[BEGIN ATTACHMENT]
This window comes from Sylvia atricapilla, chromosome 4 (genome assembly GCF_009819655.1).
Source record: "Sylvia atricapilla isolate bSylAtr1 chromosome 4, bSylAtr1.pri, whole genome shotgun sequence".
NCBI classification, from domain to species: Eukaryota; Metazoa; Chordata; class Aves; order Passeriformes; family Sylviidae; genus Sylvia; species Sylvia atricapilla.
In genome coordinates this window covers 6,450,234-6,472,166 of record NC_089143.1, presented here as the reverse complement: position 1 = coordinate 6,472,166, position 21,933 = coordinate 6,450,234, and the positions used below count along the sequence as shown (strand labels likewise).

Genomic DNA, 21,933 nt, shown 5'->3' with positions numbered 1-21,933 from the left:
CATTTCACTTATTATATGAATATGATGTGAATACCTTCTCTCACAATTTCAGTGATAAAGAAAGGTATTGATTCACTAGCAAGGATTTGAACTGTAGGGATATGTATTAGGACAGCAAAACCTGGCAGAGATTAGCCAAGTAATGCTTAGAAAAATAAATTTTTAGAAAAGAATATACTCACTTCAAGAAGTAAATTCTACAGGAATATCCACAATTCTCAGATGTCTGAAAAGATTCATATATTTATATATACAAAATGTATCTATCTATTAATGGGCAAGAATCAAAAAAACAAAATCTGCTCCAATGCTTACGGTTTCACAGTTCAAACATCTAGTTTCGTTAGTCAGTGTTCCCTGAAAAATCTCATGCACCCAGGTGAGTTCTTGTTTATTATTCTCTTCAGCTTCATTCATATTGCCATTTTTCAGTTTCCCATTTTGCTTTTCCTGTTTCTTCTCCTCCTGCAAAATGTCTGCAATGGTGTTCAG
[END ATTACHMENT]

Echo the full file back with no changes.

This window comes from Sylvia atricapilla, chromosome 4 (genome assembly GCF_009819655.1).
Source record: "Sylvia atricapilla isolate bSylAtr1 chromosome 4, bSylAtr1.pri, whole genome shotgun sequence".
NCBI classification, from domain to species: Eukaryota; Metazoa; Chordata; class Aves; order Passeriformes; family Sylviidae; genus Sylvia; species Sylvia atricapilla.
In genome coordinates this window covers 6,450,234-6,472,166 of record NC_089143.1, presented here as the reverse complement: position 1 = coordinate 6,472,166, position 21,933 = coordinate 6,450,234, and the positions used below count along the sequence as shown (strand labels likewise).

Genomic DNA, 21,933 nt, shown 5'->3' with positions numbered 1-21,933 from the left:
CATTTCACTTATTATATGAATATGATGTGAATACCTTCTCTCACAATTTCAGTGATAAAGAAAGGTATTGATTCACTAGCAAGGATTTGAACTGTAGGGATATGTATTAGGACAGCAAAACCTGGCAGAGATTAGCCAAGTAATGCTTAGAAAAATAAATTTTTAGAAAAGAATATACTCACTTCAAGAAGTAAATTCTACAGGAATATCCACAATTCTCAGATGTCTGAAAAGATTCATATATTTATATATACAAAATGTATCTATCTATTAATGGGCAAGAATCAAAAAAACAAAATCTGCTCCAATGCTTACGGTTTCACAGTTCAAACATCTAGTTTCGTTAGTCAGTGTTCCCTGAAAAATCTCATGCACCCAGGTGAGTTCTTGTTTATTATTCTCTTCAGCTTCATTCATATTGCCATTTTTCAGTTTCCCATTTTGCTTTTCCTGTTTCTTCTCCTCCTGCAAAATGTCTGCAATGGTGTTCAG